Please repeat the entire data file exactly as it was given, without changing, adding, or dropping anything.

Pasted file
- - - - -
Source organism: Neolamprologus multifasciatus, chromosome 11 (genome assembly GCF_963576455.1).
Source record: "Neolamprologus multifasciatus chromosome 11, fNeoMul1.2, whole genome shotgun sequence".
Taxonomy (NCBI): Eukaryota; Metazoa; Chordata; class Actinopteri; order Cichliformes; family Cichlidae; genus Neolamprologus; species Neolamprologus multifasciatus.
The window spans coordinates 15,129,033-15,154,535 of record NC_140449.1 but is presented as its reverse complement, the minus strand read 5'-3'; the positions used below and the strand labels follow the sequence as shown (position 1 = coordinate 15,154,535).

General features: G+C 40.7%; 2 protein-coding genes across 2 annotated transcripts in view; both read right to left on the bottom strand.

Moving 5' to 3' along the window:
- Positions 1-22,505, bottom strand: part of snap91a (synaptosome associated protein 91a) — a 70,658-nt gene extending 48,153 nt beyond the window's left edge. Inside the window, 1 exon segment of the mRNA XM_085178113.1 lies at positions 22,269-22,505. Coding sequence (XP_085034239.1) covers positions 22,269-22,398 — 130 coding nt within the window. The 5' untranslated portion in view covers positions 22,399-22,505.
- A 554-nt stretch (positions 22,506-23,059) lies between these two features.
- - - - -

Source organism: Neolamprologus multifasciatus, chromosome 11 (genome assembly GCF_963576455.1).
Source record: "Neolamprologus multifasciatus chromosome 11, fNeoMul1.2, whole genome shotgun sequence".
Taxonomy (NCBI): Eukaryota; Metazoa; Chordata; class Actinopteri; order Cichliformes; family Cichlidae; genus Neolamprologus; species Neolamprologus multifasciatus.
The window spans coordinates 15,129,033-15,154,535 of record NC_140449.1 but is presented as its reverse complement, the minus strand read 5'-3'; the positions used below and the strand labels follow the sequence as shown (position 1 = coordinate 15,154,535).

General features: G+C 40.7%; 2 protein-coding genes across 2 annotated transcripts in view; both read right to left on the bottom strand.

Moving 5' to 3' along the window:
- Positions 1-22,505, bottom strand: part of snap91a (synaptosome associated protein 91a) — a 70,658-nt gene extending 48,153 nt beyond the window's left edge. Inside the window, 1 exon segment of the mRNA XM_085178113.1 lies at positions 22,269-22,505. Coding sequence (XP_085034239.1) covers positions 22,269-22,398 — 130 coding nt within the window. The 5' untranslated portion in view covers positions 22,399-22,505.
- A 554-nt stretch (positions 22,506-23,059) lies between these two features.